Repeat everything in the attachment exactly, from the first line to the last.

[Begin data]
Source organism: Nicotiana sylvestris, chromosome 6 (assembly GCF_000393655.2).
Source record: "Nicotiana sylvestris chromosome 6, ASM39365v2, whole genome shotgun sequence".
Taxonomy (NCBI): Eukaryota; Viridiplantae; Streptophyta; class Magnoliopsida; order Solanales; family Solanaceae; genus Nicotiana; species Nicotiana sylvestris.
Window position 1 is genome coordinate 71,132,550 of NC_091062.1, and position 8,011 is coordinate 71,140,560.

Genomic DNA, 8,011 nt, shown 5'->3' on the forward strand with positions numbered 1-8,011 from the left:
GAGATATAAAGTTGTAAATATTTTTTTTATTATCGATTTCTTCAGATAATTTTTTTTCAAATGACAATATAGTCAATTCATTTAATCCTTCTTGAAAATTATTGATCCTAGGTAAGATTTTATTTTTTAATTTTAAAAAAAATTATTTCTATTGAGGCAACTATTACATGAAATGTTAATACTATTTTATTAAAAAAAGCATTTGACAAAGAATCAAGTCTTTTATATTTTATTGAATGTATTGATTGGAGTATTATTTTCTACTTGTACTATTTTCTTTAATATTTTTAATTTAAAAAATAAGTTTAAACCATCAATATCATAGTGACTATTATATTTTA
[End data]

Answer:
Source organism: Nicotiana sylvestris, chromosome 6 (assembly GCF_000393655.2).
Source record: "Nicotiana sylvestris chromosome 6, ASM39365v2, whole genome shotgun sequence".
Taxonomy (NCBI): Eukaryota; Viridiplantae; Streptophyta; class Magnoliopsida; order Solanales; family Solanaceae; genus Nicotiana; species Nicotiana sylvestris.
Window position 1 is genome coordinate 71,132,550 of NC_091062.1, and position 8,011 is coordinate 71,140,560.

Genomic DNA, 8,011 nt, shown 5'->3' on the forward strand with positions numbered 1-8,011 from the left:
GAGATATAAAGTTGTAAATATTTTTTTTATTATCGATTTCTTCAGATAATTTTTTTTCAAATGACAATATAGTCAATTCATTTAATCCTTCTTGAAAATTATTGATCCTAGGTAAGATTTTATTTTTTAATTTTAAAAAAAATTATTTCTATTGAGGCAACTATTACATGAAATGTTAATACTATTTTATTAAAAAAAGCATTTGACAAAGAATCAAGTCTTTTATATTTTATTGAATGTATTGATTGGAGTATTATTTTCTACTTGTACTATTTTCTTTAATATTTTTAATTTAAAAAATAAGTTTAAACCATCAATATCATAGTGACTATTATATTTTA